The first true crime ever released on Netflix In 2024 it will be an event. Kidnapping Nightmare in California (American Nightmare) dissects in just three episodes one of the most frightening cases offered by the genre in recent years because it confronts the viewer not only with the fear of becoming a victim of a crime but also with an institution that will protect them and seek justice.
The three-part series directed by Felicity Morris and Bernadette Higgins (The Tinder scammer) follows the case of Denise Huskinsa woman who was kidnapped and raped by her attacker, and who when recounting her nightmare after being released had to see how the police ignored her trauma and turned her into a villain, saying she was faking it all inspired by the film lost.
The events took place just one year after the premiere of the film starring Rosamund Pike and Ben Affleck, and the media did not take long to create a narrative calling the case. “The real life ‘Lost'”. The strategy sold many headlines and also made Denise the most hated person in public opinion, as she retreated in fear because she knew her attacker was still at large.
The series reveals the consequences of general tendency to judge everyone by appearanceand the damage done by the authorities when from the beginning they did not trust the accusations and decided to confirm their own version based on prejudices, instead of investigating and pursuing the truth.
One of the representatives of that negligent authority that can be seen in the Netflix series from the first time is Matt Mustard Vallejo Police Department officer assigned to the Huskins case.
Mat Mustard during the interrogation of Denise Huskins (2015)
In the recording tapes of the interrogations, you can see how from the first time their only approach to the case was to condemn the victims as suspects, using intimidation tactics, and without spending any effort to open an investigation aimed at finding the possible culprit. Which, as shown a year later, could have been done following the signs from other events that recently happened in the area.
Where is Mat Mustard now?
As revealed in the last minutes of the series, Mustard was given the title of Officer of the Year 2015the year Denise Huskins was kidnapped.
Although the Dublin police, thanks to the dedication of the hero of the case, Detective Misty Carausuwas able to prove that Mustard’s ‘Gone Girl’ theory was wrong and that in 2018 Huskins and Quinn successfully sued the city of Vallejo for $2.5 million, since the lawsuit was civil and settled out of court, Mustard did not receive any type of disciplinary action through the police department.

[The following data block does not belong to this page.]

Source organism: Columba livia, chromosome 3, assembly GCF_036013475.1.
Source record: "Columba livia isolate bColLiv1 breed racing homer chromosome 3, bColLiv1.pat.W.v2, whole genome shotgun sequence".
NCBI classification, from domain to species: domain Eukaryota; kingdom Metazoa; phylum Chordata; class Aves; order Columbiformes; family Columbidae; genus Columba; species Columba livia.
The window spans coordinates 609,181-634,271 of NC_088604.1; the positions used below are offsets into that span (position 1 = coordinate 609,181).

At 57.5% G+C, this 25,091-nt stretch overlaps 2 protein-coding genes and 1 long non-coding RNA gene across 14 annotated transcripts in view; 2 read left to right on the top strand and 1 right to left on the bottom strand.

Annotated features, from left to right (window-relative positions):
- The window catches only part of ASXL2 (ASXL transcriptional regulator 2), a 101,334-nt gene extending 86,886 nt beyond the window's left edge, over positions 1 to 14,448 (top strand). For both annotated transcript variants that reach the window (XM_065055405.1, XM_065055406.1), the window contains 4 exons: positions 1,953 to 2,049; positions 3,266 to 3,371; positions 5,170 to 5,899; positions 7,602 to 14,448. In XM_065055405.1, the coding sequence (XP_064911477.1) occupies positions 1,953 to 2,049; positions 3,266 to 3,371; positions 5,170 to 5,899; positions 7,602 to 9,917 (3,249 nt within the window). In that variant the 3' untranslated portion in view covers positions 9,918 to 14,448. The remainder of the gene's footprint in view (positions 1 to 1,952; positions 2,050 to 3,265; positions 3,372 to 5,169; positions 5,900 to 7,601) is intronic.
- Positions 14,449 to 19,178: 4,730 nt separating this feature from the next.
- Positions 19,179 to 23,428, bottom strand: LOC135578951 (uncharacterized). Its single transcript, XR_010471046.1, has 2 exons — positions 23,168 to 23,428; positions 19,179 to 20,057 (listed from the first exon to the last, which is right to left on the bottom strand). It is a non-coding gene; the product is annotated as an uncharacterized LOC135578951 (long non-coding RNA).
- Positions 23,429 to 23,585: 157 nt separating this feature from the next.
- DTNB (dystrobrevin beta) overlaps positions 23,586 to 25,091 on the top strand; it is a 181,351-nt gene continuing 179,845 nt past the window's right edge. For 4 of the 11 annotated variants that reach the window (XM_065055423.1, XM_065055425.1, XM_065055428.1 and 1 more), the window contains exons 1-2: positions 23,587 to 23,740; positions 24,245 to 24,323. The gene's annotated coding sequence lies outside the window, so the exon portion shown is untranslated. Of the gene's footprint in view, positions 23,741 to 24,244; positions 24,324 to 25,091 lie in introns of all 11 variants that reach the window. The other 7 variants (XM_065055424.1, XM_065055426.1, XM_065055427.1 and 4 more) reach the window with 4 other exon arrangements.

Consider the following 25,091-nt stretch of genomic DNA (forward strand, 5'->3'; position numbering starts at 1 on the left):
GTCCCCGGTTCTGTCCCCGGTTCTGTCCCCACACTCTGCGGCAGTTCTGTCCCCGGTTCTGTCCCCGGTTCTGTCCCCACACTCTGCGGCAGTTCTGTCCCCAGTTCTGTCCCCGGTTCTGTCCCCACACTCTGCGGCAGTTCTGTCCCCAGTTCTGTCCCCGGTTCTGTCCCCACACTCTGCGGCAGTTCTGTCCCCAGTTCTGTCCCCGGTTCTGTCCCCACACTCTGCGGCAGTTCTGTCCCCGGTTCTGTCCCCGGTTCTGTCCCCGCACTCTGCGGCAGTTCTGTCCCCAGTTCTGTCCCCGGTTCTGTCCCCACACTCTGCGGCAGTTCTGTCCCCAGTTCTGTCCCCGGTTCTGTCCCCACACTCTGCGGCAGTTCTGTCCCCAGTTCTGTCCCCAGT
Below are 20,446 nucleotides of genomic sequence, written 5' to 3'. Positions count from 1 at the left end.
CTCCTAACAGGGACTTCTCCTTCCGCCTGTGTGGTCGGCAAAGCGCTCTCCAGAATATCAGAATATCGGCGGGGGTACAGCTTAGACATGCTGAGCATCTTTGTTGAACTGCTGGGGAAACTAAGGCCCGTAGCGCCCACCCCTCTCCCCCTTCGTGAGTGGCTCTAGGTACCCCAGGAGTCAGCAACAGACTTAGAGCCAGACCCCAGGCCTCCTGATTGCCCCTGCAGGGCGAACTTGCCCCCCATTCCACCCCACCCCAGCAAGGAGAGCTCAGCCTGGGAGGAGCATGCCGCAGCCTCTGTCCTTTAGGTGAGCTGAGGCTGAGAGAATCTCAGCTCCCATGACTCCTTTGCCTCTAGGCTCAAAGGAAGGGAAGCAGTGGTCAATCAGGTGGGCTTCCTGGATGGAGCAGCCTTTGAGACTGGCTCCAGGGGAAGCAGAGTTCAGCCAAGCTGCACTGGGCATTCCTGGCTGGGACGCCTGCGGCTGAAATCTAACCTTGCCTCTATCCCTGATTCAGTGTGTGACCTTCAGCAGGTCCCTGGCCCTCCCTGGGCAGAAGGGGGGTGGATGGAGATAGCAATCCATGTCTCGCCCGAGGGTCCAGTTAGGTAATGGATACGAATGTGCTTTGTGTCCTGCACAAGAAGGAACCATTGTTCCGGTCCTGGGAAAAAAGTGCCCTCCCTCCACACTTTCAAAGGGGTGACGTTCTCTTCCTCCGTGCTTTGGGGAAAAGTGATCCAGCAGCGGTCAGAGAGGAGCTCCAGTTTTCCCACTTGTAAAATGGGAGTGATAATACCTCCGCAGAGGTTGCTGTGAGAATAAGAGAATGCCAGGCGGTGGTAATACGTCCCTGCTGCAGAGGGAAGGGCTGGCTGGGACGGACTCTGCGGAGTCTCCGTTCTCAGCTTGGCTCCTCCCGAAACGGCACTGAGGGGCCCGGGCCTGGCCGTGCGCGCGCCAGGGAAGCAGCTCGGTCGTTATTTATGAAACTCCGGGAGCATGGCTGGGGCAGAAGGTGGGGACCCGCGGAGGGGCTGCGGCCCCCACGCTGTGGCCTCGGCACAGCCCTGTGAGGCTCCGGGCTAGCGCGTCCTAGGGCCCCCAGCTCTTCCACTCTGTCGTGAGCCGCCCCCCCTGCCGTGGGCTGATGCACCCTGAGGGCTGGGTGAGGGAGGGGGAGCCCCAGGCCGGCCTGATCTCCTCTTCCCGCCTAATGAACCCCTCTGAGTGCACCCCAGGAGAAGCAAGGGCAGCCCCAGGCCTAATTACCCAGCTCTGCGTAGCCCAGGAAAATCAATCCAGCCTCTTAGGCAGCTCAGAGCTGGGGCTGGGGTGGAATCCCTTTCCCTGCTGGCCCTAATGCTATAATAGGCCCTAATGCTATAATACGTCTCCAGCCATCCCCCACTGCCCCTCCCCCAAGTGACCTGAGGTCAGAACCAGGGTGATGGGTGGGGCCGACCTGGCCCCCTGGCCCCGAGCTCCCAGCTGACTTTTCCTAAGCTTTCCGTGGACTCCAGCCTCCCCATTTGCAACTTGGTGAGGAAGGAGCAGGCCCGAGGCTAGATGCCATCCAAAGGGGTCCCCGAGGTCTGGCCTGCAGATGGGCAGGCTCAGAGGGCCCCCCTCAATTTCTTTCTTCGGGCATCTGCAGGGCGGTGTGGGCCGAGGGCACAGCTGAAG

According to the Vallejo Sun, Mustard was promoted to sergeant and was placed in charge of the VPD Investigations Division and Property and Evidence Unit in 2018, and this remains his current rank to this day.
Vallejo Police Office
Apart from this incident, Mustard has encountered many controversies since becoming a police officer. The Vallejo Sun reported in March 2023 that after the Huskins case, Mustard was accused of using racial slurs against a fellow black detective. Whistleblower and former Vallejo Police Captain John Whitney said that Andrew BidouVallejo police chief, “refused to investigate the incident.”
In a copy of the transcript obtained by the outlet, Whitney also alleged that Vallejo Police “promoting his most brutal agents instead of punishing them” and that he never investigated the misconduct of the officers involved in the Huskins kidnapping case.
Mustard used to be president of the Vallejo Police Officers Association from 2009 to 2019, where he worked, according to the Vallejo Sun, to “significantly” lower the examination standards for the position of Sergeant to facilitate access to himself.
In 2017, Detective Mat Mustard failed his sergeant’s written exam and is no longer considered for promotion. With the changes he introduced to the examination, which was approved by the former police chief Andrew Bidou, he was able to pass it. His current salary from that role is more than $100,000 per year, according to reports.